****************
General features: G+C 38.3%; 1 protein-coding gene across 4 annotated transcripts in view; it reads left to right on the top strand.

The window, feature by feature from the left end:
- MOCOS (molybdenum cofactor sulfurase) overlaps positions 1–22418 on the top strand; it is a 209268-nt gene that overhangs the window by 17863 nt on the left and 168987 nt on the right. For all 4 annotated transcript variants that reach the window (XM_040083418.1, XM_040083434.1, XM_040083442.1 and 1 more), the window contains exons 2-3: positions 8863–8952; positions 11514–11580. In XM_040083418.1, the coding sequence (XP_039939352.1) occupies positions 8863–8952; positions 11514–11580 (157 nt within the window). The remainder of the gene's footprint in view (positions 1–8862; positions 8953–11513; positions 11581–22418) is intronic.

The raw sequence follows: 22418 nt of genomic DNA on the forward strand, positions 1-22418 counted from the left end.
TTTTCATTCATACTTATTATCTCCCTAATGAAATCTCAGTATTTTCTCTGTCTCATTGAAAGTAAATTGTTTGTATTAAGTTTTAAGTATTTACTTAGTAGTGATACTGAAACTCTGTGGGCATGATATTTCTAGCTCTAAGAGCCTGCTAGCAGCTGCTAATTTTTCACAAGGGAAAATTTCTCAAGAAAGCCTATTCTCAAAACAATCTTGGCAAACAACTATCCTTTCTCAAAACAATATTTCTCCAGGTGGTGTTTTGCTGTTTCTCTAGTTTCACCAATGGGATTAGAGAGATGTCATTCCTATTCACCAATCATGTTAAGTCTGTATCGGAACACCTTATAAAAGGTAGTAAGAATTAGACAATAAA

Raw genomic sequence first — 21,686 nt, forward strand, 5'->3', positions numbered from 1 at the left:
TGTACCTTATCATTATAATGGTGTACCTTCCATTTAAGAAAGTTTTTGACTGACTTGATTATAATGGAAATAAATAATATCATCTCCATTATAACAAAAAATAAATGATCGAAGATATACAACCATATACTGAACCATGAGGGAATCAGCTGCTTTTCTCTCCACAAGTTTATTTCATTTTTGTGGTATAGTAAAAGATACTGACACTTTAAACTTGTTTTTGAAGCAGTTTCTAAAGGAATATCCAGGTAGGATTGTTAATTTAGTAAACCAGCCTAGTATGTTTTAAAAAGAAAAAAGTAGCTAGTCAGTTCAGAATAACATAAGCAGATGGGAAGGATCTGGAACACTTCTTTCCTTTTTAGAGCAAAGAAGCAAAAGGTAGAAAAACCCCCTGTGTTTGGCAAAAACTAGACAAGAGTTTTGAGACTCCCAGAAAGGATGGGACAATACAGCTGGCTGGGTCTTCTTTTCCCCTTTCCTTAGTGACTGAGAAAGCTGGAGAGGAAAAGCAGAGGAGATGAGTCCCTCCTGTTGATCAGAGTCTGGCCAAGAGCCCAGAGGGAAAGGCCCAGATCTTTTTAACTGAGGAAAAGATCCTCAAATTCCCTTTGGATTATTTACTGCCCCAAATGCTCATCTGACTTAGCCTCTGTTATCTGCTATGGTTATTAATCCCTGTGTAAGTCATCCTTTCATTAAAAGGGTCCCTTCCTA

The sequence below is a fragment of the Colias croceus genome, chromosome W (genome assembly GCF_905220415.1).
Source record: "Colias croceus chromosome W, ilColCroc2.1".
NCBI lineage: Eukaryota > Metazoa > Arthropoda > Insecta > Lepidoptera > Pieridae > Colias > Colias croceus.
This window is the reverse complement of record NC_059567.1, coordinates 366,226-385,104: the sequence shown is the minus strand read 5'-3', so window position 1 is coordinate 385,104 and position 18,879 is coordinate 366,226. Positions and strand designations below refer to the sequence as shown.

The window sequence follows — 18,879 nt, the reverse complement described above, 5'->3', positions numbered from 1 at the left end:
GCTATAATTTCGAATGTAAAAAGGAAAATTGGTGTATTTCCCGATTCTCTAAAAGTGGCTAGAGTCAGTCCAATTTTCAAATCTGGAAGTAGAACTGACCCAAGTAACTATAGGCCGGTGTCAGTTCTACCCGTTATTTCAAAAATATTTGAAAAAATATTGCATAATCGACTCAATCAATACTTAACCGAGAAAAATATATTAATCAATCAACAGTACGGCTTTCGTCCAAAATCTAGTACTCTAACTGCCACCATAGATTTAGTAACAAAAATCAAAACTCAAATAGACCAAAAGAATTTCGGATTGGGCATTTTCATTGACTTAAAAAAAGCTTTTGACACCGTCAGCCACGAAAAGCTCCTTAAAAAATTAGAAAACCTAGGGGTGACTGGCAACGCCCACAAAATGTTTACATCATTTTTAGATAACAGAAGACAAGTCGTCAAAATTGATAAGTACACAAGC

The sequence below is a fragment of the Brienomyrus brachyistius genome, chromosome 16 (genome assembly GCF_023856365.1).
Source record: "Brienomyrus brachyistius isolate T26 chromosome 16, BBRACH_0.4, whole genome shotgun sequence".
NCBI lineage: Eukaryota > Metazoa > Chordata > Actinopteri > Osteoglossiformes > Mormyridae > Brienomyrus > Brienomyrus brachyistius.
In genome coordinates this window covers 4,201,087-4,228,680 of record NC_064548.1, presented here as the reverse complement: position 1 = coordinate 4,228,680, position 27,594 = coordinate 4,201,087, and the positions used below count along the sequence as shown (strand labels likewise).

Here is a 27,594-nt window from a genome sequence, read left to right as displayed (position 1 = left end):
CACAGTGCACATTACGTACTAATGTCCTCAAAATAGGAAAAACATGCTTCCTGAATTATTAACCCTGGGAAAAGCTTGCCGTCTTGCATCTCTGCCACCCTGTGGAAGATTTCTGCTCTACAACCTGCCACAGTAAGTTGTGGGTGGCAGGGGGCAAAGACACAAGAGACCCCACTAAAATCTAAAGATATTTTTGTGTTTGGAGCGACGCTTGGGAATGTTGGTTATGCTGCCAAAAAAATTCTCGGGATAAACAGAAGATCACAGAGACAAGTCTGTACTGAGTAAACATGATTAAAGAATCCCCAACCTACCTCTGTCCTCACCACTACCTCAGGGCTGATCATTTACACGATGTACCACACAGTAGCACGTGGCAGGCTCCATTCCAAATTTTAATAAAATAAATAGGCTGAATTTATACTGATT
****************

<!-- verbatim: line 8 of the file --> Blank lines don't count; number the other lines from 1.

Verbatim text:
The sequence below is a fragment of the Colias croceus genome, chromosome W (genome assembly GCF_905220415.1).